The writer of James proclaims that faith without works is dead (James 2:17). The Bible is full of stories of ordinary people who responded in faith and accomplished extraordinary things. Why would we believe anything less is in store for us? Our faith is a wonderful thing, but our faith calls us to greater things. True faith inspires and empowers us to make good things happen in our world.

Faith, by itself, is only the beginning. How did I miss that?

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Life Notes

How Did I Miss That?

Part 22: Unity ≠ Uniformity

 The glory that you have given me I have given them, so that they may be one, as we are one. I in them and you in me, that they may become completely one, so that the world may know that you have sent me and have loved them even as you have loved me. John 17:22-23

unityAs a young adult, I was fascinated with Eastern philosophy. A common theme was unity, or oneness. Writers spoke frequently of becoming one with God, or with one’s environment, or with others. In marriage, scripture tells us two lives become one flesh. In my western mind, I thought the whole concept of oneness was repulsive. Why would a single drop of water intentionally fall in the ocean and lose its uniqueness? I remember reading once, about marriage, that the ultimate result of two people becoming one was two half-people. Cynical, yes; but it is a reflection of the western emphasis on individuality, making one’s own way, and expressing one’s distinctiveness.

Interestingly, the point in my life when I was ready to enter into marriage was the point when I had grown tired of my individual expression. I did not like what I had and had not achieved in life, I felt stagnant and stale, and I was more than ready to give up the life I had worked to build for a chance of reaching for something better. Marriage changed my life in wonderful ways too numerous to count, but it hardly stole my uniqueness. Rather, unity in marriage provided a larger context of support where I could develop and express my individual gifts more completely. And that is the point about unity that is often overlooked: unity does not imply uniformity. Unity is about fitting one’s uniqueness into place along with the distinct qualities of others to create something greater. Think of the pieces of a puzzle – each piece has a unique coloration, shape, and place, but when the pieces are fit together as one, the result is far beyond what any one piece was capable of producing.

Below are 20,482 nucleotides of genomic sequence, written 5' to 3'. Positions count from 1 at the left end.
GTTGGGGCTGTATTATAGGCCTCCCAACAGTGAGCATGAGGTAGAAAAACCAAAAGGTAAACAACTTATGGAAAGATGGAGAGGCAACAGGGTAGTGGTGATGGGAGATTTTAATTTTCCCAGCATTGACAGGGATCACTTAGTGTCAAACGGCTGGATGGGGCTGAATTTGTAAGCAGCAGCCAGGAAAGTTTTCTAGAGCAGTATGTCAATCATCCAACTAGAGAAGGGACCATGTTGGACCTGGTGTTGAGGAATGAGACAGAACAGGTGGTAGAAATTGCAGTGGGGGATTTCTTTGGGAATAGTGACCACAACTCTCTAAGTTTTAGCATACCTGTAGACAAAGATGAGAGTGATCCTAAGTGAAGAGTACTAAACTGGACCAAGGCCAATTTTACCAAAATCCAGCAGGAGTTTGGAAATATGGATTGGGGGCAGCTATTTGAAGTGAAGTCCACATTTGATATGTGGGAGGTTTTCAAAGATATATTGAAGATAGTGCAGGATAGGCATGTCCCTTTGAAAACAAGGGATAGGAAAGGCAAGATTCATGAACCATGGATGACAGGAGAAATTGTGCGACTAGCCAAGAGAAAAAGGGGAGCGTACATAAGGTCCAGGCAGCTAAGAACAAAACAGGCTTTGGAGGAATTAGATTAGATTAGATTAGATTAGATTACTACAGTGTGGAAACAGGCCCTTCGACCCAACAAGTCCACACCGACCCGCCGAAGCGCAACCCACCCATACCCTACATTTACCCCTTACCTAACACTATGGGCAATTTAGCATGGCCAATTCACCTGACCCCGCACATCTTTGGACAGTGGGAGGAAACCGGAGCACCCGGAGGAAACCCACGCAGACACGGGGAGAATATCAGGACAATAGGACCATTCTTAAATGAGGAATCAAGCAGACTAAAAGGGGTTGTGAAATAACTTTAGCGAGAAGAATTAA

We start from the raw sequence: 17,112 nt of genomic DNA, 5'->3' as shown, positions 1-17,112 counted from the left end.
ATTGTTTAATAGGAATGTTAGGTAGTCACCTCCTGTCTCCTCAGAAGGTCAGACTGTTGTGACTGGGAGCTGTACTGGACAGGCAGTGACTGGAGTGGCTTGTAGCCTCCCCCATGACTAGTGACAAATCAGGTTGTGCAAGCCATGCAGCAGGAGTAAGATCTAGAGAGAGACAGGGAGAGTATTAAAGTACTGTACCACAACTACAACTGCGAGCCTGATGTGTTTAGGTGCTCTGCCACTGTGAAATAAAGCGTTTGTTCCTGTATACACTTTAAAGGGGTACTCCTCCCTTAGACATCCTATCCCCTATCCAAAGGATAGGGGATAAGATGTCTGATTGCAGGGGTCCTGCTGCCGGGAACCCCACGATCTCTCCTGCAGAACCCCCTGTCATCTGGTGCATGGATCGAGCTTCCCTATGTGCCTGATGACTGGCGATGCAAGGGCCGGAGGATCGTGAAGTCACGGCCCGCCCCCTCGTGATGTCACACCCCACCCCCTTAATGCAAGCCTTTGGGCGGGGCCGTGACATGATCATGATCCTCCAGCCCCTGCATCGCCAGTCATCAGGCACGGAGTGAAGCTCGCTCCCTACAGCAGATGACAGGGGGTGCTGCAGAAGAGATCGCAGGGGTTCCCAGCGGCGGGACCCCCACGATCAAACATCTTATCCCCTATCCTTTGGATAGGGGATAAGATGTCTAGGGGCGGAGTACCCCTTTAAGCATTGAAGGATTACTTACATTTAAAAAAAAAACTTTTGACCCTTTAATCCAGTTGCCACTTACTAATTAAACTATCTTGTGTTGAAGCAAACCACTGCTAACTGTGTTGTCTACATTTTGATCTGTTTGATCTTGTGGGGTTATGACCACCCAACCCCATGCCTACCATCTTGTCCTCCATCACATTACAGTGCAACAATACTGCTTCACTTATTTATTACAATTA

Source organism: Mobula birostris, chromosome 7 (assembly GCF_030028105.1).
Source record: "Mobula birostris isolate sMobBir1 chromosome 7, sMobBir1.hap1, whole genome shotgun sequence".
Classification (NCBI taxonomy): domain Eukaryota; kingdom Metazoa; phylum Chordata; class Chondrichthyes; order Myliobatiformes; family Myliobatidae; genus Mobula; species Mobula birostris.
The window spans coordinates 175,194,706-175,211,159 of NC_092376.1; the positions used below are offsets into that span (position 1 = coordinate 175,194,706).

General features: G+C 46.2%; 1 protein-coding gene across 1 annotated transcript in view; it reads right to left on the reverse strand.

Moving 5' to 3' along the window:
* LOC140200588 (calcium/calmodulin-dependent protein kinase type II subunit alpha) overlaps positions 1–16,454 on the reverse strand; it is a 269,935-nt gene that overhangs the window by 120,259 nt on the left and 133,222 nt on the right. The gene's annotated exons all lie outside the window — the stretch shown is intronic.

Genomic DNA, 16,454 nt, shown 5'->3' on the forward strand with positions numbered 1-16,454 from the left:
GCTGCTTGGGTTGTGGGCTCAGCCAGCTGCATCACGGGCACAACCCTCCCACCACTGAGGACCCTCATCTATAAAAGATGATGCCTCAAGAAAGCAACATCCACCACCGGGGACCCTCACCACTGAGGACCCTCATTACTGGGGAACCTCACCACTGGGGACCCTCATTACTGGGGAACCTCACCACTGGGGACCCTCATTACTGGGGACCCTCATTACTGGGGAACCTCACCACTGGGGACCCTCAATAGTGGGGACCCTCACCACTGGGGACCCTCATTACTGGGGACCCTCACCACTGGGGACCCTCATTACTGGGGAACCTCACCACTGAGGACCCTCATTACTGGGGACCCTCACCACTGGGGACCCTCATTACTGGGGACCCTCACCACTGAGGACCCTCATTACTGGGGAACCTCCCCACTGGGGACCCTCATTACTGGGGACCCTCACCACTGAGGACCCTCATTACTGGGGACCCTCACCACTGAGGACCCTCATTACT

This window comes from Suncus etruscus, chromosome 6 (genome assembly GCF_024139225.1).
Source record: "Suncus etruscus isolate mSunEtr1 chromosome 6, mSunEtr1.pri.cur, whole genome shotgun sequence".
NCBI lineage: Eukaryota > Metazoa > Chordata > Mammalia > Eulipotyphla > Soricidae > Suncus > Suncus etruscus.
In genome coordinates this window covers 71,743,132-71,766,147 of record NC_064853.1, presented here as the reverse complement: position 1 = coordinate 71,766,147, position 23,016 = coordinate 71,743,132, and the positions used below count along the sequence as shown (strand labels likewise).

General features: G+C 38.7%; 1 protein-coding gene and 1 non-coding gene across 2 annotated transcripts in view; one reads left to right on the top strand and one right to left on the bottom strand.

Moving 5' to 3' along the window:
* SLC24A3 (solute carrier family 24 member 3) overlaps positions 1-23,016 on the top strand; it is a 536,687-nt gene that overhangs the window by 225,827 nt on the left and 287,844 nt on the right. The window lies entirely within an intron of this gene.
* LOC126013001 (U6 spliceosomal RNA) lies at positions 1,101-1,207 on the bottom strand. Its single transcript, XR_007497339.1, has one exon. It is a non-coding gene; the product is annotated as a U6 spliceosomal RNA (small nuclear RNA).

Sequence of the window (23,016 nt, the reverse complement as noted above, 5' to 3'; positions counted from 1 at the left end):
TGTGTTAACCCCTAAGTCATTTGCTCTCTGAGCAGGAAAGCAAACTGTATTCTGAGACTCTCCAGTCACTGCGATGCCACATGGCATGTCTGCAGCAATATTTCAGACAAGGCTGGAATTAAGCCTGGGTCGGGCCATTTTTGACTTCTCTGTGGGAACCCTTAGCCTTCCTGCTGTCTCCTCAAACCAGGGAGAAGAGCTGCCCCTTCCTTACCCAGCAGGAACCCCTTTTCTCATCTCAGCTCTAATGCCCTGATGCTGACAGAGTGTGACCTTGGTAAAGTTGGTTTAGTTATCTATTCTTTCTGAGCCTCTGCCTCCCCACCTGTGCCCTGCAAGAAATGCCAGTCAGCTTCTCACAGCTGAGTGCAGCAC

Striving for unity requires a leap of faith. A person must be willing to risk the self they have identified with in order to attain a larger purpose or goal. The math of unity is 1+1+1=111. There is very little logic to it, but we know two or more people working in unison toward a common purpose can accomplish more than can be accomplished individually. The power of relationship is the immeasurable wildcard. Jesus said, “For where two or three are gathered in my name, I am there among them.” (Matthew 18:20) It is an early definition of fellowship, and it implies that a supernatural force develops from oneness.

Every trait that made me unique in my single days I retain today, so I lost nothing. Instead, I found a greater context within which to express that uniqueness.

Unity does not equal uniformity. How did I miss that?